Incorporating squats into your weight training workouts will impact the strength in your lower body. The most common squat exercise is the back squat, in which the barbell rests on the back of your upper shoulders. The front squat, however, positions the bar at the front of your shoulders, which shifts the resistance load forward slightly.
Leg and Hip Strength
The quadriceps are a collection of four muscles at the front of your upper thighs. They take on most of the work during barbell front squats. The quadriceps, or quads, are responsible for extending your knees joints. Your glutes, the largest muscle in your buttocks, extends your hips as you come up into a standing position. The soleus muscle in your calves extends your ankle joints.
The strength gains you’ll get from barbell front squats transfer effectively to real-life performance as they closely mimic everyday movements. Regularly incorporating barbell front squats will make it easier for you to squat down to pick things up off the floor or to climb a staircase. Unlike squats, which are performed in a standing position, the leg press and other machine exercises typically position you in a lying position.
Preparation for Olympic Lifts
The barbell front squat places you in the same position as the catch phase of the hang clean exercise and the starting position of the jerk exercise. Both the hang clean and jerk are Olympic lifts, which develop explosive power in the lower body. Women athletes who require lower body power, such as volleyball and basketball players, often incorporate Olympic lifts in their training regimens. The barbell front squat prepares you for these Olympic exercises.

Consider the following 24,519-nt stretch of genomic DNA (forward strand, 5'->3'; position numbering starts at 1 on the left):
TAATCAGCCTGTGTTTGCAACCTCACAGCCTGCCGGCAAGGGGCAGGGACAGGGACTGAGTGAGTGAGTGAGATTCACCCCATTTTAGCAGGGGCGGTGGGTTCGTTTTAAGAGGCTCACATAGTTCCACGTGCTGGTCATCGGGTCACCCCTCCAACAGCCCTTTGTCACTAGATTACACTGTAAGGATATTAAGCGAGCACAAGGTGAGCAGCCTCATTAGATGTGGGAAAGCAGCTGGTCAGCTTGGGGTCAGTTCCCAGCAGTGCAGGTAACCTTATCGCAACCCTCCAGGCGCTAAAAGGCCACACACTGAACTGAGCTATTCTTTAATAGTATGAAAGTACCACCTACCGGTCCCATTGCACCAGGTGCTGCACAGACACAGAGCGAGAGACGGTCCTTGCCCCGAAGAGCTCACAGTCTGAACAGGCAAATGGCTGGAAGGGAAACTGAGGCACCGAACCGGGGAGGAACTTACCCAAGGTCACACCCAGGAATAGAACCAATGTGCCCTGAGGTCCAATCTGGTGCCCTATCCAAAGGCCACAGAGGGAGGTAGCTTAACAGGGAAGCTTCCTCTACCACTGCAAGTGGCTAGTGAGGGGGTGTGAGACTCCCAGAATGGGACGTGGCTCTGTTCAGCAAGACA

Less Stress on Shoulders
The back squat exercise requires you to stretch the front of your shoulders as you reach back and hold the barbell at the top of the back of your shoulders. Women who have issues with their shoulders may suffer discomfort and pain during back squats. Front squats, however, don’t require you to stretch your shoulder capsules and are therefore a safer choice for those who are interested in protecting their joints.
Kim Nunley has been screenwriting and working as an online health and fitness writer since 2005. She’s had multiple short screenplays produced and her feature scripts have placed at the Austin Film Festival. Prior to writing full-time, she worked as a strength coach, athletic coach and college instructor. She holds a master's degree in kinesiology from California State University, Fullerton.